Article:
7. First and foremost I strongly suspect that the writer of this article has some major unresolved confusion regarding his own sexual orientation. I think that once he takes the time to sort through these issues on his own, he can safely return to wrestling without having to worry about obsessive homosexual thoughts running through his mind.

    As an additional plus he’ll probably be less prone to writing overtly homophobic hate pieces.

    I have trained and wrestled (rolled) with both straight and gay men and women. Sexuality has never come up. It’s wrestling. There will be contact. It takes most well adjusted adults about 2 seconds to get over that. The rest of the time is spent learning devastating combat techniques that have been tested on battlefields and sports arenas for thousands of years.

    Aside from this ridiculously childish point, the rest of this article presents a bunch of unrealistic fight fantasies and major logical inconsistencies.

    Fighting is ALL about gaining strategic advantage. Victory is the primary goal. At best, honor is a secondary consideration. In a real war, anything goes. In sport, the only caveat is that you have to follow the rules of the competition – aside from that, anything goes.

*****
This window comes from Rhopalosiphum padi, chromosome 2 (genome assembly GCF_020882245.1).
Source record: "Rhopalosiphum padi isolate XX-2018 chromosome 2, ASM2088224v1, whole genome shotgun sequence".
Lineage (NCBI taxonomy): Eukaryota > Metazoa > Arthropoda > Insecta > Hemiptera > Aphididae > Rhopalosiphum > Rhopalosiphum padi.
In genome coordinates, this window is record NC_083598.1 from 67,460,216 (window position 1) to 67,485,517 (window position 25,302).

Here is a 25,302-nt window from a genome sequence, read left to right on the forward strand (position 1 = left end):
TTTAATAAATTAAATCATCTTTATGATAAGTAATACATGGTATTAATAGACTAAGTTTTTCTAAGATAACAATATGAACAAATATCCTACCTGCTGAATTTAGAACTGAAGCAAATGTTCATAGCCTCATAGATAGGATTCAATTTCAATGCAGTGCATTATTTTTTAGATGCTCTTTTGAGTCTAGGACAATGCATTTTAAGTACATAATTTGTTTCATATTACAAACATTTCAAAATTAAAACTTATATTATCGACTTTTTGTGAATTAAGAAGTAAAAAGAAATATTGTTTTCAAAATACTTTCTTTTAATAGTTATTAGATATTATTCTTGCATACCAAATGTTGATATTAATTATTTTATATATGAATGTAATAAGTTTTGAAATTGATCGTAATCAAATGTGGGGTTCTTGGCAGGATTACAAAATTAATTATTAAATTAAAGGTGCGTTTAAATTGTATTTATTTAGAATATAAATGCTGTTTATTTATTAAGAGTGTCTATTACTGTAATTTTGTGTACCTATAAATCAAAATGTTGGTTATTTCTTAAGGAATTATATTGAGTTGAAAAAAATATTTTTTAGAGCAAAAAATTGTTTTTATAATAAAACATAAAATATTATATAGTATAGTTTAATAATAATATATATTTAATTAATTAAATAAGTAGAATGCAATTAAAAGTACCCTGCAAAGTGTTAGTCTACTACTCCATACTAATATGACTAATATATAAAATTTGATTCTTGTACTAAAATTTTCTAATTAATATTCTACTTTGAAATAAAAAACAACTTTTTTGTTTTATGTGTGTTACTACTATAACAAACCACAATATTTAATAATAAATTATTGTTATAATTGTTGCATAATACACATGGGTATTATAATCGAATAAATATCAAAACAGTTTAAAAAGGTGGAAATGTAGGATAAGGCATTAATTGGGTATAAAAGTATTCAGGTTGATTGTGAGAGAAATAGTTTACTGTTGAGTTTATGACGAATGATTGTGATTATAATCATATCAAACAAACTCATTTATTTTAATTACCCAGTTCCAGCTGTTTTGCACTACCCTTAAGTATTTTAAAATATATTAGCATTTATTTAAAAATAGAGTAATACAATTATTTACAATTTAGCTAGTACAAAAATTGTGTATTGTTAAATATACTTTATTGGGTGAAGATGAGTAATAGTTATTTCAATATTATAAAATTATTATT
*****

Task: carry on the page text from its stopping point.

If a grappler is cowardly for using a wrestling maneuver to gain a leverage advantage, then a boxer is cowardly for slipping a punch in order to gain a positional advantage for a counter. According to you, the only fair fight is one where we both stand flat footed in front of each other taking turns punching until one person drops. Any technique that mitigates damage or confers an advantage to either side is dishonorable and cowardly.